A computer snafu has potentially left thousands of American Airlines flights without pilots ahead of the Fourth of July travel weekend.
The issue was first reported on Saturday by ABC reporter Gio Benitez, noting that an overnight glitch in the American Airlines system had allowed pilots to drop flights for the month of July. As a result, roughly 12,000 flights are now without pilots, starting as soon as Sunday and including the Fourth of July weekend, one of the biggest times for air travel in the U.S.
“We have become aware of a technical issue with our Trip Trade with Open Time System (TTOT),” American Airlines said in response to an inquiry from ABC News. “We understand these are important tools for our pilots and are working as quickly as possible. We will provide updates throughout the day as we learn more.”
In a second statement, American Airlines assured that the issue in the system had been resolved and that most of the affected flights had been restored. The company anticipated that there would not be “any operational impact because of this issue.” Despite assurances, the company did not specify how it had gone about restoring the flights.
According to Benitez, this same issue occurred in 2017 and led to American Airlines offering double pay to pilots in order to resolve the issue. As of Saturday afternoon, no such offer had been made and it is unknown if the same method was ultimately used this time around.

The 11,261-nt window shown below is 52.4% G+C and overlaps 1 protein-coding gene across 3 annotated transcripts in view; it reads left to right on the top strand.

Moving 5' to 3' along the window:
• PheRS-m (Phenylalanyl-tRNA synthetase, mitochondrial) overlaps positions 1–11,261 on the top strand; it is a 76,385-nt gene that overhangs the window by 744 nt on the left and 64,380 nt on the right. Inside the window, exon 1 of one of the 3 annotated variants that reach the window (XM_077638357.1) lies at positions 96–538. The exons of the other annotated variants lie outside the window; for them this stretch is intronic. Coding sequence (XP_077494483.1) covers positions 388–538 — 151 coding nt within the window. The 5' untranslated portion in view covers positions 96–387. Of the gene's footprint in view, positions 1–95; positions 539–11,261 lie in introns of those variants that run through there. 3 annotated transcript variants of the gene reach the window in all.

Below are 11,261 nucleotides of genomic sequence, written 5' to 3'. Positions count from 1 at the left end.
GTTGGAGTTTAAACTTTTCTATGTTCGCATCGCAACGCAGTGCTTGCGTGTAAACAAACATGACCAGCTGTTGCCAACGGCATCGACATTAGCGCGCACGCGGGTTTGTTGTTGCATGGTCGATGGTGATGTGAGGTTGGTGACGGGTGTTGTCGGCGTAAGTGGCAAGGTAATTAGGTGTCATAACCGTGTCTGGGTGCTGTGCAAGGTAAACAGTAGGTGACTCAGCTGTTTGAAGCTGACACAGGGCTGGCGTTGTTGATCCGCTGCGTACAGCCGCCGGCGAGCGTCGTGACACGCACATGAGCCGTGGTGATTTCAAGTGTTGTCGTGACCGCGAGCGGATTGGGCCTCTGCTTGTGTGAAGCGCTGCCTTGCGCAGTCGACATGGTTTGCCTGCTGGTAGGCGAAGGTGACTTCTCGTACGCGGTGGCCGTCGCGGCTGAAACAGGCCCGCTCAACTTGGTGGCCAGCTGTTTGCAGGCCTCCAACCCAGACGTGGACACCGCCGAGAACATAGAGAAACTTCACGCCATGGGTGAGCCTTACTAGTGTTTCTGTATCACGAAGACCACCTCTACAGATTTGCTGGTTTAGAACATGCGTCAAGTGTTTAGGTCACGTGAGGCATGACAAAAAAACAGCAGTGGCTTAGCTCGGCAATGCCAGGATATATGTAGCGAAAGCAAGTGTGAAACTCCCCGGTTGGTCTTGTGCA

Pilots are often able to drop flights or trade them with other pilots. However, during the hectic summer travel months and around major holidays, these policies are scaled back in order to meet high demand, CNBC noted. On Saturday, American Airlines boasted roughly 3,000 flights, 93 percent of which were booked to capacity.
Staffing shortages and major thunderstorms had already been wreaking havoc on the air travel industry heading into the Fourth of July weekend. On Friday, American Airlines alone had to delay nearly 1,000 flights, with the industry overall suffering over 1,100 cancellations and nearly 11,000 delays. The issue leveled off somewhat on Saturday, with only around 3,000 flights being canceled.
Newsweek reached out to American Airlines for comment.
As a result of the issues plaguing the industry, the number of flight issues in recent months surpassed pre-pandemic levels. Staffing issues, in particular, are likely to persist, according to one expert.
“Certain jobs cannot be filled quickly, nor should they be when it’s as critical as, you know, pilots,” William McGee, senior fellow for aviation at American Economic Liberties Project, told the Fort Worth Star-Telegram. “And so now we have this shortage. There’s just no way it’s going to be fixed this summer.”